An important still life by the Scottish Colourist, Samuel Peploe, was sold today (August 20) for £421,250 at Bonhams
Annual Scottish Sale Part I in Edinburgh.
Still Life of Mixed Roses in Chinese Vase, which had been estimated at £200,000-300,000, was painted at a pivotal moment in Peploe's artistic career. In the early 1900s Peploe and his fellow Colourist, George Hunter, explored still life painting, a genre for which there was no established tradition in British art. These early, pre First World War, still life paintings were on a small scale and featured everyday objects against a dark background, much influenced by Manet and the Dutch masters. After his return from Paris in 1912, the relatively conservative Peploe became more experimental, employing more vibrant color and dramatic form.
View of Edinburgh Castle sells for over £100,000
Elsewhere in the sale, a recently rediscovered painting of Edinburgh Castle from Princes Street as it would have appeared to the Victorians was sold for £109,250.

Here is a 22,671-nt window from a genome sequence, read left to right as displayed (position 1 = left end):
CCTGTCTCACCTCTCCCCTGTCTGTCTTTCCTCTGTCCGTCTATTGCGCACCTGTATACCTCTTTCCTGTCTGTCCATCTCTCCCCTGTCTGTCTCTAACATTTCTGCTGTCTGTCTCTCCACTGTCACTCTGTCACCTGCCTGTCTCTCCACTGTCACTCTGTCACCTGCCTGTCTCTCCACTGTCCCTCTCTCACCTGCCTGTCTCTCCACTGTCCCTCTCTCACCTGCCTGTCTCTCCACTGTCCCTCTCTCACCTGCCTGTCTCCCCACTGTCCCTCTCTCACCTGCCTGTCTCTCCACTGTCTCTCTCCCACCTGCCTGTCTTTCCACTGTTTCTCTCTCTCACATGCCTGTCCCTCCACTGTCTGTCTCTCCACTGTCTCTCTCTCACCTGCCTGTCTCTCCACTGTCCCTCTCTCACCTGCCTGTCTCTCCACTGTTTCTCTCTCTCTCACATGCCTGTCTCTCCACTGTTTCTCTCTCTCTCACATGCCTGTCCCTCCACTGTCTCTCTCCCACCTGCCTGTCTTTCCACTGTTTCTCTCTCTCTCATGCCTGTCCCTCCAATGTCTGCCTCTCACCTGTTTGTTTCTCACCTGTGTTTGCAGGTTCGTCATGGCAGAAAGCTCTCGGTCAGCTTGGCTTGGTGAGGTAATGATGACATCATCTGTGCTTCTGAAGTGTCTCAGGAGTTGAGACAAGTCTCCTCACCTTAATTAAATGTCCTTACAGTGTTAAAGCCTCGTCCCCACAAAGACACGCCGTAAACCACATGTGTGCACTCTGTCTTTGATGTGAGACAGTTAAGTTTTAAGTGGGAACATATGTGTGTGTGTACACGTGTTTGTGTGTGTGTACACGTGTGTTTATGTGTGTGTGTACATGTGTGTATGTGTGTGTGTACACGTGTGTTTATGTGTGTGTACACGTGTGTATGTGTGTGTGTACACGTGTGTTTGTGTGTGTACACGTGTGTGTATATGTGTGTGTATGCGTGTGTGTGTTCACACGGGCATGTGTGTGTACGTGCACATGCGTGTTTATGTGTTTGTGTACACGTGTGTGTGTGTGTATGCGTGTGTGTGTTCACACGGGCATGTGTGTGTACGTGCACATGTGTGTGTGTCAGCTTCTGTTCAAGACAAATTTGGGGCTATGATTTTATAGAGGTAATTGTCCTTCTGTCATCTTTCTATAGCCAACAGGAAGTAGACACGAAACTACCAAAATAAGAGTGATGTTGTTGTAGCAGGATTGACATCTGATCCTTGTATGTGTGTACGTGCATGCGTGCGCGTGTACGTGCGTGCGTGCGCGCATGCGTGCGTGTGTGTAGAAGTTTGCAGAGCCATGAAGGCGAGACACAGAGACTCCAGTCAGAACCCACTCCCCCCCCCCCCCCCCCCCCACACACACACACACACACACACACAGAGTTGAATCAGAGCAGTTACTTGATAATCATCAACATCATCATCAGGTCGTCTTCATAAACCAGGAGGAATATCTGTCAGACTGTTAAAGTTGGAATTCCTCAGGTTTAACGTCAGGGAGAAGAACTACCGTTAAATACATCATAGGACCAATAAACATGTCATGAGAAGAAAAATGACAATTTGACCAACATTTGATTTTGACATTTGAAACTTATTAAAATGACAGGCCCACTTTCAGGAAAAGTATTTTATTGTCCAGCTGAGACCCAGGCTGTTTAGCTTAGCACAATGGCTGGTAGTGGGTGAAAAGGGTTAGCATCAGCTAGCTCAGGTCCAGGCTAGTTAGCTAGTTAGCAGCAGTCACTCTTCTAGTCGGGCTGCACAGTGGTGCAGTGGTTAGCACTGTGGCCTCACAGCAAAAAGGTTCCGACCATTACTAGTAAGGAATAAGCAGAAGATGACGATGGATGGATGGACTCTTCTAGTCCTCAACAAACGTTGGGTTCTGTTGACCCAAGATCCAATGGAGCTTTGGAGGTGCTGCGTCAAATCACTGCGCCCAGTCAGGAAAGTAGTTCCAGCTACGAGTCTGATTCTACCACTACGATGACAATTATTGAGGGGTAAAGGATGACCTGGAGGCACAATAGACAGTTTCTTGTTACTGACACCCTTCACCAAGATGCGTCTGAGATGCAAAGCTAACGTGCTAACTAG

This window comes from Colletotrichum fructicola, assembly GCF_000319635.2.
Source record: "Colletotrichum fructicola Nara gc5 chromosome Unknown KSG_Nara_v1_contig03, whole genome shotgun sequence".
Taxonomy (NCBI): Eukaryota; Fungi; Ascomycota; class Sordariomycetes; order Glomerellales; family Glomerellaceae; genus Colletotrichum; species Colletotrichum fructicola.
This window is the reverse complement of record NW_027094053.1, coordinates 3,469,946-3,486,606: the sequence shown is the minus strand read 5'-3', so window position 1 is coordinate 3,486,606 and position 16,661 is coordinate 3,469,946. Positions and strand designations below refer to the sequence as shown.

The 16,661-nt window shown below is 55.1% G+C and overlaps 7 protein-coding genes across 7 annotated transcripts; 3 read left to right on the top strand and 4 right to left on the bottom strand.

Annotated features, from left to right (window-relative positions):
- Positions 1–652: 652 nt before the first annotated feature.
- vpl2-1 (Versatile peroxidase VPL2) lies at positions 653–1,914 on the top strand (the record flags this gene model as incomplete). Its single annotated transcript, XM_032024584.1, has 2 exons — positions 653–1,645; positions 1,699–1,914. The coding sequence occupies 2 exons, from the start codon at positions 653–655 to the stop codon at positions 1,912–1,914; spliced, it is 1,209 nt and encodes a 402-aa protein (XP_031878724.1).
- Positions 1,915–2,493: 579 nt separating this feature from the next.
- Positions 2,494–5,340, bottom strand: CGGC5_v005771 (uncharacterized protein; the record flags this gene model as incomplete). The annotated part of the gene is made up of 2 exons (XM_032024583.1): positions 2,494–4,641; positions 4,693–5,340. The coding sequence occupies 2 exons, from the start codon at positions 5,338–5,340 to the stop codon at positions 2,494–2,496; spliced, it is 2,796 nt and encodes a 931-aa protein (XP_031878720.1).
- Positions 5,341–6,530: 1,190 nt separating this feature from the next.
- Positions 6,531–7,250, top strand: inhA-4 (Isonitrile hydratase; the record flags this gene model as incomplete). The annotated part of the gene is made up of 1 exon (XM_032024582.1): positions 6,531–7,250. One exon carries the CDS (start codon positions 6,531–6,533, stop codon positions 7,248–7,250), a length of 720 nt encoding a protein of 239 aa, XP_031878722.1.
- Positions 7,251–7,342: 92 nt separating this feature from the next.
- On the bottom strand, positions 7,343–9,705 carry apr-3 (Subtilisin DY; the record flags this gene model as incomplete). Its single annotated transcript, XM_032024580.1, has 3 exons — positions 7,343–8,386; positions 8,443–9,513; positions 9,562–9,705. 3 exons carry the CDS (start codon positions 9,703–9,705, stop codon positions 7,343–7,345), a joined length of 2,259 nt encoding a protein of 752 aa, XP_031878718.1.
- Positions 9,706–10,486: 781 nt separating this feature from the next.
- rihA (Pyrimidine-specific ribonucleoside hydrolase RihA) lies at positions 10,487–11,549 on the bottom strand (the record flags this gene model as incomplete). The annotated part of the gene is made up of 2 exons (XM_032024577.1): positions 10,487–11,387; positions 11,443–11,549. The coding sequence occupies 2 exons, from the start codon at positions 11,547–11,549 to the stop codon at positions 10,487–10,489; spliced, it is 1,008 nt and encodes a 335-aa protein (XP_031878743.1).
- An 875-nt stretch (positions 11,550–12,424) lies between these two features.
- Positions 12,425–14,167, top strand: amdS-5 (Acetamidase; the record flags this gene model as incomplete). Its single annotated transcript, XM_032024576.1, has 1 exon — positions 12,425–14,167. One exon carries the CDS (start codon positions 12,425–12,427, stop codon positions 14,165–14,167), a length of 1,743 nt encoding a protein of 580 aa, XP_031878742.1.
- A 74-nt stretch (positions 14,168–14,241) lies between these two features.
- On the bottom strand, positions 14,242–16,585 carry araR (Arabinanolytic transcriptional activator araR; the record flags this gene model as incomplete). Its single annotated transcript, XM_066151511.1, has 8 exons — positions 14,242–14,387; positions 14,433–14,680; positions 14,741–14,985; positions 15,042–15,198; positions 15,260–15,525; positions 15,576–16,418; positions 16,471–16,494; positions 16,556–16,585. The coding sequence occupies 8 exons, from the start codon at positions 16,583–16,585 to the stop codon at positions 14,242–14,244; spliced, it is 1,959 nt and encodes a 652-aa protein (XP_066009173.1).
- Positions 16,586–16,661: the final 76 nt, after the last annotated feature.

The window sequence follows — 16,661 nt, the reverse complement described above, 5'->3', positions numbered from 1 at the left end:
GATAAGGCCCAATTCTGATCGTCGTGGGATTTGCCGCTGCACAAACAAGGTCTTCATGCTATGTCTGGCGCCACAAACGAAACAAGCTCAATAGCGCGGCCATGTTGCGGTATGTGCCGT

The huge canvas it is over 5ft high - was painted in the early 1860s by the Carlisle born Samuel Bough who after a career as a theater scene painter settled in Scotland in 1855. As an artist and man he had a reputation for being wild and erratic but his best works are regarded as masterpieces. His friend, Robert Louis Stevenson, wrote admiringly in his obituary of the artist, "a painting by Bough was an act of dashing conduct like a capture of a fort in war." Edinburgh Castle from Princes Street had been in the same family since its purchase and had almost certainly never been exhibited. Its sale establishes a new auction record for a work by the artist.
Head of Pictures at Bonhams Edinburgh, Chris Brickley said, "These are two stunning works by important painters in the history of art in Scotland and I am not surprised they were so keenly sought after."
In all, the sale raised £1,500,000 with 80% of the lots being sold.